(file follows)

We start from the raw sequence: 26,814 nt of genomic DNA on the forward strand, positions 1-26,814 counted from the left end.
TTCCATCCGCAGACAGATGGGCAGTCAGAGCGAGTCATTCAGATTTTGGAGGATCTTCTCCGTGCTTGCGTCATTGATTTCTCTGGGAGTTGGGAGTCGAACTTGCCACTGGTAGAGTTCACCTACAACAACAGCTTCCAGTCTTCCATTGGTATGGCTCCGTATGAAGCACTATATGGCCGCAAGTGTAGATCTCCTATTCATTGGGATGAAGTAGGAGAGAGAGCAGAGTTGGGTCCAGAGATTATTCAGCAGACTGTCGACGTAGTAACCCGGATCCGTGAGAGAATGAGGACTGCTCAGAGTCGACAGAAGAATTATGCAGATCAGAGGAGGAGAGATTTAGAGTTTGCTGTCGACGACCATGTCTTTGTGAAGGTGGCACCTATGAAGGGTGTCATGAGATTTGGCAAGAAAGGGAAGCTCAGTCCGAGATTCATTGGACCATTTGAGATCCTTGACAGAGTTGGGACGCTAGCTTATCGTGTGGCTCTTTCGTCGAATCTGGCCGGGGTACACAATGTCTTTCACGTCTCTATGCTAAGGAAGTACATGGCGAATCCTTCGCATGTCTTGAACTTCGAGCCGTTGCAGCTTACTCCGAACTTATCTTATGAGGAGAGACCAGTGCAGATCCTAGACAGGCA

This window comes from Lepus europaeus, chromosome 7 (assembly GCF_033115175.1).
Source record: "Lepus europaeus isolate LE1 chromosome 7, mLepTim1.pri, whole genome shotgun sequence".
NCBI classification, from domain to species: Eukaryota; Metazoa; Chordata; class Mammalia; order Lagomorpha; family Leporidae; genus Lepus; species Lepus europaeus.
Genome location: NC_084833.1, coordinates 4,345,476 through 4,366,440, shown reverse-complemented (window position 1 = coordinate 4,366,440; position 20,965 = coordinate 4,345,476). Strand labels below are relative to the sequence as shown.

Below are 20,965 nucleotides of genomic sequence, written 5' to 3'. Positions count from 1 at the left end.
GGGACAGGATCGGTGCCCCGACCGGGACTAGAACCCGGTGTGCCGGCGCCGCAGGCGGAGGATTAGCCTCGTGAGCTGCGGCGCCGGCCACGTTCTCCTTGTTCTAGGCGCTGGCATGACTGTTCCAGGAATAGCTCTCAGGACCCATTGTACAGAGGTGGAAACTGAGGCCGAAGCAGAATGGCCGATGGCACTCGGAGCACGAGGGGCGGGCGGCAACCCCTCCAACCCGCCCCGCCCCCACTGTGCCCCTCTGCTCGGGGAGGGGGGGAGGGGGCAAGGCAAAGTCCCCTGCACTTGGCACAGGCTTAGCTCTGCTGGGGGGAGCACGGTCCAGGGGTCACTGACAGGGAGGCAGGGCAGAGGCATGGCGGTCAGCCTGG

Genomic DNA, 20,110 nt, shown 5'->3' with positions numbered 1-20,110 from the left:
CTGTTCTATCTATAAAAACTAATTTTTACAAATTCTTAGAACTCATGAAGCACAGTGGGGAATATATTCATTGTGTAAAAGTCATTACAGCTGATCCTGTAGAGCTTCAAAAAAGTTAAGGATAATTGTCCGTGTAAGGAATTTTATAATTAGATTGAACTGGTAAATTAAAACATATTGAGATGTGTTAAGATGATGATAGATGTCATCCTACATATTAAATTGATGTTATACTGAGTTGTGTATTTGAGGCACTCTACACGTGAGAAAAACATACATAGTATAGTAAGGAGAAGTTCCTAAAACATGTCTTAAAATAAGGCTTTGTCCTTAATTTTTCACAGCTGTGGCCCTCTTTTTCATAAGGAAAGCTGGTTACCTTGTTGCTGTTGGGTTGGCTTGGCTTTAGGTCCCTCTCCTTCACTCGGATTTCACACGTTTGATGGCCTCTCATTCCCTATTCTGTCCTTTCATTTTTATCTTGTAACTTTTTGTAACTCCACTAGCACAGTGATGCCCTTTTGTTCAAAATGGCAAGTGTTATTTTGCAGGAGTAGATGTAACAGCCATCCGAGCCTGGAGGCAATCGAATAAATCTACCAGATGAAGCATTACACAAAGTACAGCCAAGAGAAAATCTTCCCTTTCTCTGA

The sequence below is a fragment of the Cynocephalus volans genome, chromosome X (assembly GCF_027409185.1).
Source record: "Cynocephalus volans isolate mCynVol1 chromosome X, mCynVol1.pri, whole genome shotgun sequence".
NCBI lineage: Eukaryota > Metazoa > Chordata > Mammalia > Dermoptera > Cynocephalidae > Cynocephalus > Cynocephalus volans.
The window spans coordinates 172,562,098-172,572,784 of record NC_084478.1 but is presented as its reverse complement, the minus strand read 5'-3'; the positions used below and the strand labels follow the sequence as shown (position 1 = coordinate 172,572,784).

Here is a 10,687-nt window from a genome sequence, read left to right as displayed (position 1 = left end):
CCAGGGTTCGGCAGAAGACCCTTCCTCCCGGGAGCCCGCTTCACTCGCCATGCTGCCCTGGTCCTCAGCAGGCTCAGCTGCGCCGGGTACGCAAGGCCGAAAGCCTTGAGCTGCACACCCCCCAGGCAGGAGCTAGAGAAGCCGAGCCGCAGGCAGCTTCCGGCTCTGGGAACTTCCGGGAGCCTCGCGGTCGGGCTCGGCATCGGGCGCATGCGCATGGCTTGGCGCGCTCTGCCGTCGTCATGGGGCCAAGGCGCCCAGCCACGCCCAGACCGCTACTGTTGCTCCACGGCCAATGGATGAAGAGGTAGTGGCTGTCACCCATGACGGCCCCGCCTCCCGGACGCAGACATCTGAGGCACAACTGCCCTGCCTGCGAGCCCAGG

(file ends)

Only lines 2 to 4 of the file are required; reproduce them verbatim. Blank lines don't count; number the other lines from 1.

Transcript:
TTCCATCCGCAGACAGATGGGCAGTCAGAGCGAGTCATTCAGATTTTGGAGGATCTTCTCCGTGCTTGCGTCATTGATTTCTCTGGGAGTTGGGAGTCGAACTTGCCACTGGTAGAGTTCACCTACAACAACAGCTTCCAGTCTTCCATTGGTATGGCTCCGTATGAAGCACTATATGGCCGCAAGTGTAGATCTCCTATTCATTGGGATGAAGTAGGAGAGAGAGCAGAGTTGGGTCCAGAGATTATTCAGCAGACTGTCGACGTAGTAACCCGGATCCGTGAGAGAATGAGGACTGCTCAGAGTCGACAGAAGAATTATGCAGATCAGAGGAGGAGAGATTTAGAGTTTGCTGTCGACGACCATGTCTTTGTGAAGGTGGCACCTATGAAGGGTGTCATGAGATTTGGCAAGAAAGGGAAGCTCAGTCCGAGATTCATTGGACCATTTGAGATCCTTGACAGAGTTGGGACGCTAGCTTATCGTGTGGCTCTTTCGTCGAATCTGGCCGGGGTACACAATGTCTTTCACGTCTCTATGCTAAGGAAGTACATGGCGAATCCTTCGCATGTCTTGAACTTCGAGCCGTTGCAGCTTACTCCGAACTTATCTTATGAGGAGAGACCAGTGCAGATCCTAGACAGGCA

This window comes from Lepus europaeus, chromosome 7 (assembly GCF_033115175.1).
Source record: "Lepus europaeus isolate LE1 chromosome 7, mLepTim1.pri, whole genome shotgun sequence".